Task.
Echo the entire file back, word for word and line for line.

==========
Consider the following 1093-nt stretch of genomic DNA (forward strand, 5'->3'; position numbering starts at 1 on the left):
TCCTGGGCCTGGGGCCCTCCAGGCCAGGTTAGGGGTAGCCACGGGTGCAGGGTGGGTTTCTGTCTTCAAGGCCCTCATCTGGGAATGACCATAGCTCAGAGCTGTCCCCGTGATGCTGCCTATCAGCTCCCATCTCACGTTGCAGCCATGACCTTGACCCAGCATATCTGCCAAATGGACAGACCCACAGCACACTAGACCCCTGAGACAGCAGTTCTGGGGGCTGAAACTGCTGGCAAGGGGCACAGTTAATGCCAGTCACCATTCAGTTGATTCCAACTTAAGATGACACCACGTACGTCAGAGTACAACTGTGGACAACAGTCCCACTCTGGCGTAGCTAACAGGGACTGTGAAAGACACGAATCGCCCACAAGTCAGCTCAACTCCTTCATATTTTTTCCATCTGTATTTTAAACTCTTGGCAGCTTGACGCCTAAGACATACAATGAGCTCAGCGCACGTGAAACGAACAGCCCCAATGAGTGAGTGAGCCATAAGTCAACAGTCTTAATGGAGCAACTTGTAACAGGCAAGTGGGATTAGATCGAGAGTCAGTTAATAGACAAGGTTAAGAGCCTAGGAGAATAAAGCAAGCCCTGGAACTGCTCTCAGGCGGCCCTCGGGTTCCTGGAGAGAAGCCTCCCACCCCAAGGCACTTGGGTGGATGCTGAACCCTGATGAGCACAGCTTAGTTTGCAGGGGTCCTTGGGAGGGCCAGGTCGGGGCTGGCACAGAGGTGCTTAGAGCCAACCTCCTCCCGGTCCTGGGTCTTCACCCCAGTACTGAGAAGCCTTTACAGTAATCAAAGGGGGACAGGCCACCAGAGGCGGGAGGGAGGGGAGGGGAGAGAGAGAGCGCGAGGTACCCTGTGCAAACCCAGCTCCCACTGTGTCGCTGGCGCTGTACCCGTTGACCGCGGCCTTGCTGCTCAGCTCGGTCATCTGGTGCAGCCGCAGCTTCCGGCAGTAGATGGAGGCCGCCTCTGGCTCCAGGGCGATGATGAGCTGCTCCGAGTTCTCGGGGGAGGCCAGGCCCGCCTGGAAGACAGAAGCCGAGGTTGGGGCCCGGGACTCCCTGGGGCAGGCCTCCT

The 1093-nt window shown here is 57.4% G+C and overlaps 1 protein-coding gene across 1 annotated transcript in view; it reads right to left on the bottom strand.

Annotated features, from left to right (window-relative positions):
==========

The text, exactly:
Consider the following 1093-nt stretch of genomic DNA (forward strand, 5'->3'; position numbering starts at 1 on the left):
TCCTGGGCCTGGGGCCCTCCAGGCCAGGTTAGGGGTAGCCACGGGTGCAGGGTGGGTTTCTGTCTTCAAGGCCCTCATCTGGGAATGACCATAGCTCAGAGCTGTCCCCGTGATGCTGCCTATCAGCTCCCATCTCACGTTGCAGCCATGACCTTGACCCAGCATATCTGCCAAATGGACAGACCCACAGCACACTAGACCCCTGAGACAGCAGTTCTGGGGGCTGAAACTGCTGGCAAGGGGCACAGTTAATGCCAGTCACCATTCAGTTGATTCCAACTTAAGATGACACCACGTACGTCAGAGTACAACTGTGGACAACAGTCCCACTCTGGCGTAGCTAACAGGGACTGTGAAAGACACGAATCGCCCACAAGTCAGCTCAACTCCTTCATATTTTTTCCATCTGTATTTTAAACTCTTGGCAGCTTGACGCCTAAGACATACAATGAGCTCAGCGCACGTGAAACGAACAGCCCCAATGAGTGAGTGAGCCATAAGTCAACAGTCTTAATGGAGCAACTTGTAACAGGCAAGTGGGATTAGATCGAGAGTCAGTTAATAGACAAGGTTAAGAGCCTAGGAGAATAAAGCAAGCCCTGGAACTGCTCTCAGGCGGCCCTCGGGTTCCTGGAGAGAAGCCTCCCACCCCAAGGCACTTGGGTGGATGCTGAACCCTGATGAGCACAGCTTAGTTTGCAGGGGTCCTTGGGAGGGCCAGGTCGGGGCTGGCACAGAGGTGCTTAGAGCCAACCTCCTCCCGGTCCTGGGTCTTCACCCCAGTACTGAGAAGCCTTTACAGTAATCAAAGGGGGACAGGCCACCAGAGGCGGGAGGGAGGGGAGGGGAGAGAGAGAGCGCGAGGTACCCTGTGCAAACCCAGCTCCCACTGTGTCGCTGGCGCTGTACCCGTTGACCGCGGCCTTGCTGCTCAGCTCGGTCATCTGGTGCAGCCGCAGCTTCCGGCAGTAGATGGAGGCCGCCTCTGGCTCCAGGGCGATGATGAGCTGCTCCGAGTTCTCGGGGGAGGCCAGGCCCGCCTGGAAGACAGAAGCCGAGGTTGGGGCCCGGGACTCCCTGGGGCAGGCCTCCT

The 1093-nt window shown here is 57.4% G+C and overlaps 1 protein-coding gene across 1 annotated transcript in view; it reads right to left on the bottom strand.

Annotated features, from left to right (window-relative positions):